"Democracy is not what they promised us": Claudio Narea


Two historic Spanish rock bands, Los Prisioneros and Toreros Muertos, are on a tour of Colombia with a show featuring a selection of their best classics.

Two bands, one Chilean and one Spanish, launched themselves to stardom in the 80s with very different styles, living a reflection of the society of the time in their countries.

While Los Prisioneros was the voice against the dictatorship of Pinochet in Chile; Toureiros Dead, without interfering in politics and through the burlesque, was the cry of freedom of the early years of democracy in Spain.

These two bands joined forces to do a new tour in Colombia, which ends this weekend with shows in Bogotá and Cúcuta.

Without the presence of their vocalist, Jorge González, both because of their serious health problems and their conflicts with the other two members, the prisoners are the first to be surprised to see how the songs they created in the 80s in the dictatorship continue . in force in 2018 in countries with democracy.

In fact, the student marches held in recent weeks in Colombia have had a soundtrack, "The Dance of the Left," the thematic rock protest of this Chilean band that talks about the poor educational system of countries like Chile and Chile. Colombia

Has not the repertoire of prisoners in the 1980s lost its relevance?

Claudio Narea: It's bad news that song lyrics like "The Dance of the Leftovers" still valid. We would like it to be different, that instead of spending so much money on airplanes and weapons, they would spend more on education, culture and health.

In Chile, pensions are a joke, where the difference between the poor retirees and the rich is great. It is very sad to think that 30 years after presenting these songs, we see that the sad reality of that time is the same today.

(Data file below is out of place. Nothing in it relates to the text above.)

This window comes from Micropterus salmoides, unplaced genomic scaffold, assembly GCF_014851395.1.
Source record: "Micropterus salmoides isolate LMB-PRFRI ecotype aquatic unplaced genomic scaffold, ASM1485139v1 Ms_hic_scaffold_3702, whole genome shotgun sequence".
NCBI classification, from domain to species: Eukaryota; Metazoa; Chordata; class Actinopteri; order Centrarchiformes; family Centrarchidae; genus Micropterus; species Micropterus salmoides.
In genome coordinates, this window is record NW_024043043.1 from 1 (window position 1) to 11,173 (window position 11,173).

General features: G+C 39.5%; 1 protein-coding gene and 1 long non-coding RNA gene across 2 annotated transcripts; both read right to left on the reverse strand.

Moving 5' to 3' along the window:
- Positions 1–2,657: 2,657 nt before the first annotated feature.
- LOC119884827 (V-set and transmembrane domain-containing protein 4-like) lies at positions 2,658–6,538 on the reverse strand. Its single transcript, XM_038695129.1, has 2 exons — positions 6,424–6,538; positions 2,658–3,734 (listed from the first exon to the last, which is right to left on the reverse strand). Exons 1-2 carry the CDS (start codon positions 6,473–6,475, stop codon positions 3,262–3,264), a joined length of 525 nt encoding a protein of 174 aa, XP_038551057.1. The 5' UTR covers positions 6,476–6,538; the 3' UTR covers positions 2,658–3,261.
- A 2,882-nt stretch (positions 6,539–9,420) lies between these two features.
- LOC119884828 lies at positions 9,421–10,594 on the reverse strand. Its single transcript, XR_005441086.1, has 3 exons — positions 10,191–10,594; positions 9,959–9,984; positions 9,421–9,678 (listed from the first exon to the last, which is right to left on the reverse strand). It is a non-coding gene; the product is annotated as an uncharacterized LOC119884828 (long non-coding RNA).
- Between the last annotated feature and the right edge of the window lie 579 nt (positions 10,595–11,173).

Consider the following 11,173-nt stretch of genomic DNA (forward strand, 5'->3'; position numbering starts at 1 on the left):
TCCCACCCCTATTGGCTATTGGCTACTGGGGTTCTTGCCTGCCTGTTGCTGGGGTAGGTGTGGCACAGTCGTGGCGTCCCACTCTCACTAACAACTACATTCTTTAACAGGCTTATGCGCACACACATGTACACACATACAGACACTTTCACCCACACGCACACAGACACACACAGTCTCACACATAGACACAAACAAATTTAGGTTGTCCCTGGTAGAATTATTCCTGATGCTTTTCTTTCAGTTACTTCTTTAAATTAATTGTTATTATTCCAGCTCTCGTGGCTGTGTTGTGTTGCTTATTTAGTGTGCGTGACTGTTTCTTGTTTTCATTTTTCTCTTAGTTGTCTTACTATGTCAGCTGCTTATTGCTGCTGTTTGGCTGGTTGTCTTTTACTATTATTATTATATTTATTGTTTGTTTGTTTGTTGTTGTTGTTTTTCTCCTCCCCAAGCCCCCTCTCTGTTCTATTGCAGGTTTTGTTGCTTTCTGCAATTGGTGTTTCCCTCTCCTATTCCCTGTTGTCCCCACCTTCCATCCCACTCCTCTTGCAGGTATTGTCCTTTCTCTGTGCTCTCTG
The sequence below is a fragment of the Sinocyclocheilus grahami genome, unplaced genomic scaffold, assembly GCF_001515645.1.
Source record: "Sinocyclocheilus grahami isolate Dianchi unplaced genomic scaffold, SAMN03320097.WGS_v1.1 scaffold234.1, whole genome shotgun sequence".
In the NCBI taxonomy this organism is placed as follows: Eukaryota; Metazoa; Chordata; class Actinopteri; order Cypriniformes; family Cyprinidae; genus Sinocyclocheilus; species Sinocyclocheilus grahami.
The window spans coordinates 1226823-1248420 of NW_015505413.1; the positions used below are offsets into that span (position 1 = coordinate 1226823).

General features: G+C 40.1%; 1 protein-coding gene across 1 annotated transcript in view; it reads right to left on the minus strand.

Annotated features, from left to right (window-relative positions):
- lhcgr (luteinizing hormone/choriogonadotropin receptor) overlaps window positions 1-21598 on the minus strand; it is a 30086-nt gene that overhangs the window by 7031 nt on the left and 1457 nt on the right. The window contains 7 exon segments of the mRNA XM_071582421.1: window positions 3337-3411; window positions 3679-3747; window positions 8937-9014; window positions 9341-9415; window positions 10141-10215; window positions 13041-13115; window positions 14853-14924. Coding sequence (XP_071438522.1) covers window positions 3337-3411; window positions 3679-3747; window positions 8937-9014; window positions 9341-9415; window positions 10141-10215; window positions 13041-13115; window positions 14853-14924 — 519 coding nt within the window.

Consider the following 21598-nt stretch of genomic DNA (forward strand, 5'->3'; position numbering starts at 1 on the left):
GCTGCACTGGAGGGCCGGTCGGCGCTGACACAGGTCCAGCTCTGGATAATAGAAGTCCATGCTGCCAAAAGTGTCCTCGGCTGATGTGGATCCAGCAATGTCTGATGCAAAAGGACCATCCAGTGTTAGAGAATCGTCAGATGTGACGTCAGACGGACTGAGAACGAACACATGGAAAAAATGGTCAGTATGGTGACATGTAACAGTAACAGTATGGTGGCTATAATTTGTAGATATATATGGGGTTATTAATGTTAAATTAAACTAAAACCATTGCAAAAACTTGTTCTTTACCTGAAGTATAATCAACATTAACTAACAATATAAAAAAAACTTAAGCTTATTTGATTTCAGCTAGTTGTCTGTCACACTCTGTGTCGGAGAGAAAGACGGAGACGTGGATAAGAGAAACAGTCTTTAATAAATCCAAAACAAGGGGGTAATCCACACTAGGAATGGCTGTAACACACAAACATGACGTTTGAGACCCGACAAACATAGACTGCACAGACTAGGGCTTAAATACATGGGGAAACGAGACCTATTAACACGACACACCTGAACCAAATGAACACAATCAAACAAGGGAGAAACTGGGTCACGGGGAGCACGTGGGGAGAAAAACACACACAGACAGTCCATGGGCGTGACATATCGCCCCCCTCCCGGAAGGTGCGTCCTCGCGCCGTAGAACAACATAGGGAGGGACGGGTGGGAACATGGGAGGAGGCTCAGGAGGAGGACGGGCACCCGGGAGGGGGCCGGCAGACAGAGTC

Has Chile changed since the arrival of democracy?

Miguel Tapia: In Chile, there is a great disappointment of the transition from dictatorship to democracy. We had a great illusion between us that lived through this transition, but it was frustrating to think that the changes would be substantial, but really was not, the Constitution that was made in the dictatorship did not change a single comma.

In the vicious circle of power, whether the political trend, people are not represented, there is no concern about it.

Claudio Narea: Democracy is not what they promised us. The laws are made by themselves when they steal the money they do not go to jail, but if someone steals something like a television, they are doomed. In democracy, almost nobody believes.

We were after her in Pinochet's time. We believed in democracy because they sold us an idea that was not, because those who came to rule, both left and right, are smelly clowns.

New generations find their music?

Miguel Tapia: At the shows we meet the usual fans, as well as the young people who are finding our songs, many of them were not born when we made these songs.

All this because the songs, unfortunately, are still current, so the audience renews itself, which is wonderful for us, we feel very happy.

How do you see the world of music today?

Claudio Narea: Our music was born from the idea of ​​a group of friends who started to play, learning on their own, nobody taught us, but this is another time when all music is produced with more prepared musicians. However, we are still there, where the younger ones are discovering our music.


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